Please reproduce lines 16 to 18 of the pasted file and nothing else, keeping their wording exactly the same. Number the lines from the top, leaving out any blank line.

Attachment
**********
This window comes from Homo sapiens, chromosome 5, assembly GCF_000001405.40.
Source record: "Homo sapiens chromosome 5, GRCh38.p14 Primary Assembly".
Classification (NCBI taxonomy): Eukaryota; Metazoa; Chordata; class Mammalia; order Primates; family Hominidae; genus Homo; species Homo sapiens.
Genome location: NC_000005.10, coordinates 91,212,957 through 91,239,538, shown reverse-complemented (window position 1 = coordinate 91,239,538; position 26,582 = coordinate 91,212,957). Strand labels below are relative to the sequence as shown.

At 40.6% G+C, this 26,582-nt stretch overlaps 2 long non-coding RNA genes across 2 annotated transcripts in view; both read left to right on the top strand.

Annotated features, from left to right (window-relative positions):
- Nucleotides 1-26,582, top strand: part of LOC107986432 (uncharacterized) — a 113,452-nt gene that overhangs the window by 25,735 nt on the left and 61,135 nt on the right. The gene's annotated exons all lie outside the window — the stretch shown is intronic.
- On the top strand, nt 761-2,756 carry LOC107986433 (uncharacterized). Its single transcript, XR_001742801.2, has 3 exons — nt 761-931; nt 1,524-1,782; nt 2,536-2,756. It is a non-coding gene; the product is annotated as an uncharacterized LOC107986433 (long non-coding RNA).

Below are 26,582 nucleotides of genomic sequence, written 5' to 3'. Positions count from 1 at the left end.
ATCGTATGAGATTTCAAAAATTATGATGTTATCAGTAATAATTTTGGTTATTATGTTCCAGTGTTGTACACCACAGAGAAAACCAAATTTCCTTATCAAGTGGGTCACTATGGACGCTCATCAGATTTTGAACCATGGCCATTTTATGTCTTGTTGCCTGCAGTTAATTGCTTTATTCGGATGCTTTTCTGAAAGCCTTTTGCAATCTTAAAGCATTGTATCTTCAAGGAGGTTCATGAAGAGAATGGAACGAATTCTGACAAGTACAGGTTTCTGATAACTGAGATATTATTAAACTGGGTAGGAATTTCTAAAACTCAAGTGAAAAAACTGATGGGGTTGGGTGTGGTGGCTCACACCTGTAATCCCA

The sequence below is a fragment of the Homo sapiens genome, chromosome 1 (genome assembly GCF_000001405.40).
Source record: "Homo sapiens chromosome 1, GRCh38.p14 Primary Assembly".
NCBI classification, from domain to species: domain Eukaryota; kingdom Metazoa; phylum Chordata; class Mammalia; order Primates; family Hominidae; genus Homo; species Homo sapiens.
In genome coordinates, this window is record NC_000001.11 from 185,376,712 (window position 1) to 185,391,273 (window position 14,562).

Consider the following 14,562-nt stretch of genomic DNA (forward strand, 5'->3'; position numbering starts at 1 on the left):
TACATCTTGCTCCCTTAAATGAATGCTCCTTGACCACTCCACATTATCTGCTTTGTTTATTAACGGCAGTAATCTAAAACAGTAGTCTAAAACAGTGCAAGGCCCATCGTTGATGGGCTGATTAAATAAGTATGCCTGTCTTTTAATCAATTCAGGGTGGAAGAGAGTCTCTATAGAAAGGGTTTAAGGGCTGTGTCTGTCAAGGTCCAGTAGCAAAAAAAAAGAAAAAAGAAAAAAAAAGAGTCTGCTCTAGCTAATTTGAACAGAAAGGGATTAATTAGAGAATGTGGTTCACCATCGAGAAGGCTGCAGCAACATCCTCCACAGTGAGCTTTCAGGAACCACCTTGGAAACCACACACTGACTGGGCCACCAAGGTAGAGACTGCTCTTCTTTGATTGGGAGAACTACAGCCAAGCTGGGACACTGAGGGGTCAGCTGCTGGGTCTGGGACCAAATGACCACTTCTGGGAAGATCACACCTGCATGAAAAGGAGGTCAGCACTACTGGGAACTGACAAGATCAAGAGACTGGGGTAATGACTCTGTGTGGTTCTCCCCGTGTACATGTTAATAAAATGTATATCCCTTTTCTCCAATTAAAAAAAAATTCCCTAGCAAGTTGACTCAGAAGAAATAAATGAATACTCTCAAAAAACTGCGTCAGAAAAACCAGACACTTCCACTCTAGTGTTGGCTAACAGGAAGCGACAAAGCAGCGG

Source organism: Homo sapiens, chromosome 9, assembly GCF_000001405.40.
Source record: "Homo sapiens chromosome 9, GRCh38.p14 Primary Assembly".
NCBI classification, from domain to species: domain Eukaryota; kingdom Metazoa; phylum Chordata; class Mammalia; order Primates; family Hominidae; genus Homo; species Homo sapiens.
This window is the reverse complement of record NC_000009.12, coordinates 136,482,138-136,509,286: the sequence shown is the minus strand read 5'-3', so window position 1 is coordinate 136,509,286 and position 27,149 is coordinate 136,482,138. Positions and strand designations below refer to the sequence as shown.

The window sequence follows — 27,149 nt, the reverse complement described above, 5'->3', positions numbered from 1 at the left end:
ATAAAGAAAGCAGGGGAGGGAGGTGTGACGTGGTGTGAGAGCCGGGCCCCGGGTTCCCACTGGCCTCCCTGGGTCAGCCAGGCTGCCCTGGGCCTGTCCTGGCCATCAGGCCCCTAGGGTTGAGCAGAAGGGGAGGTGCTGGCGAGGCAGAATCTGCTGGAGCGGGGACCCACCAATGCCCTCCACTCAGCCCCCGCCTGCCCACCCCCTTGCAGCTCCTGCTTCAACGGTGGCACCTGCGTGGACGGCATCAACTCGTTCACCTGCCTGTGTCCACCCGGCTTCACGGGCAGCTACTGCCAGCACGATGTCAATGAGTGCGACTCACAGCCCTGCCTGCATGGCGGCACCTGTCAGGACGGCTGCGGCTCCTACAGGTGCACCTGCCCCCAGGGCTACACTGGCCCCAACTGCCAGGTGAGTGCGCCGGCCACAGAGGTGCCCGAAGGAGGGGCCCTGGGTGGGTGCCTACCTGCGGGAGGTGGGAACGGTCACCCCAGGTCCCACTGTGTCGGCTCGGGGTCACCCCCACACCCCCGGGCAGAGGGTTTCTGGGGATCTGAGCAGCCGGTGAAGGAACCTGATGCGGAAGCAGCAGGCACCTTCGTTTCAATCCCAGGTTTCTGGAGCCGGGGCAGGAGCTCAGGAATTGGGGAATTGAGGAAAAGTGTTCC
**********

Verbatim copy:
TACATCTTGCTCCCTTAAATGAATGCTCCTTGACCACTCCACATTATCTGCTTTGTTTATTAACGGCAGTAATCTAAAACAGTAGTCTAAAACAGTGCAAGGCCCATCGTTGATGGGCTGATTAAATAAGTATGCCTGTCTTTTAATCAATTCAGGGTGGAAGAGAGTCTCTATAGAAAGGGTTTAAGGGCTGTGTCTGTCAAGGTCCAGTAGCAAAAAAAAAGAAAAAAGAAAAAAAAAGAGTCTGCTCTAGCTAATTTGAACAGAAAGGGATTAATTAGAGAATGTGGTTCACCATCGAGAAGGCTGCAGCAACATCCTCCACAGTGAGCTTTCAGGAACCACCTTGGAAACCACACACTGACTGGGCCACCAAGGTAGAGACTGCTCTTCTTTGATTGGGAGAACTACAGCCAAGCTGGGACACTGAGGGGTCAGCTGCTGGGTCTGGGACCAAATGACCACTTCTGGGAAGATCACACCTGCATGAAAAGGAGGTCAGCACTACTGGGAACTGACAAGATCAAGAGACTGGGGTAATGACTCTGTGTGGTTCTCCCCGTGTACATGTTAATAAAATGTATATCCCTTTTCTCCAATTAAAAAAAAATTCCCTAGCAAGTTGACTCAGAAGAAATAAATGAATACTCTCAAAAAACTGCGTCAGAAAAACCAGACACTTCCACTCTAGTGTTGGCTAACAGGAAGCGACAAAGCAGCGG

Source organism: Homo sapiens, chromosome 9, assembly GCF_000001405.40.
Source record: "Homo sapiens chromosome 9, GRCh38.p14 Primary Assembly".